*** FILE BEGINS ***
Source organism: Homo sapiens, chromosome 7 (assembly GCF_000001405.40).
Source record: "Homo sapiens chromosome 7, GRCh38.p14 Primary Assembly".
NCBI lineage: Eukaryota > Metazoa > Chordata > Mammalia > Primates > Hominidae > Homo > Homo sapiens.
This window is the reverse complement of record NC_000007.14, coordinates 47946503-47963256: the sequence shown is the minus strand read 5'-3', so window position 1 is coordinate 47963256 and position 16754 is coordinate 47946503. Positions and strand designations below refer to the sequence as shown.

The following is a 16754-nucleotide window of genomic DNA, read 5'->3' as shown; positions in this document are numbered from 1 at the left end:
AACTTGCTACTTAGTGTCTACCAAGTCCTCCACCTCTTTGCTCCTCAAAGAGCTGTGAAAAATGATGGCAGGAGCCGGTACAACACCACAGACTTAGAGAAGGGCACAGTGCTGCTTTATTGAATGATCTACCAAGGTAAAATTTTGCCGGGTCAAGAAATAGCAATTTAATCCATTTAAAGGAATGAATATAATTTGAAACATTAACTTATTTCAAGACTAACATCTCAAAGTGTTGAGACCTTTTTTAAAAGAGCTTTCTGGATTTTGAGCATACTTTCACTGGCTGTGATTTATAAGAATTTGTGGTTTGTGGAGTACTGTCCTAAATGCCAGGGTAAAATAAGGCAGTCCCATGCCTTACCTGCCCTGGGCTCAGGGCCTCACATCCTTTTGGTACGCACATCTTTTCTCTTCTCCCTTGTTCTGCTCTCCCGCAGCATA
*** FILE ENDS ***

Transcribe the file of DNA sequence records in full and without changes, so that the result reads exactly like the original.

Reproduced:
Source organism: Homo sapiens, chromosome 7 (assembly GCF_000001405.40).
Source record: "Homo sapiens chromosome 7, GRCh38.p14 Primary Assembly".
NCBI lineage: Eukaryota > Metazoa > Chordata > Mammalia > Primates > Hominidae > Homo > Homo sapiens.
This window is the reverse complement of record NC_000007.14, coordinates 47946503-47963256: the sequence shown is the minus strand read 5'-3', so window position 1 is coordinate 47963256 and position 16754 is coordinate 47946503. Positions and strand designations below refer to the sequence as shown.

The following is a 16754-nucleotide window of genomic DNA, read 5'->3' as shown; positions in this document are numbered from 1 at the left end:
AACTTGCTACTTAGTGTCTACCAAGTCCTCCACCTCTTTGCTCCTCAAAGAGCTGTGAAAAATGATGGCAGGAGCCGGTACAACACCACAGACTTAGAGAAGGGCACAGTGCTGCTTTATTGAATGATCTACCAAGGTAAAATTTTGCCGGGTCAAGAAATAGCAATTTAATCCATTTAAAGGAATGAATATAATTTGAAACATTAACTTATTTCAAGACTAACATCTCAAAGTGTTGAGACCTTTTTTAAAAGAGCTTTCTGGATTTTGAGCATACTTTCACTGGCTGTGATTTATAAGAATTTGTGGTTTGTGGAGTACTGTCCTAAATGCCAGGGTAAAATAAGGCAGTCCCATGCCTTACCTGCCCTGGGCTCAGGGCCTCACATCCTTTTGGTACGCACATCTTTTCTCTTCTCCCTTGTTCTGCTCTCCCGCAGCATA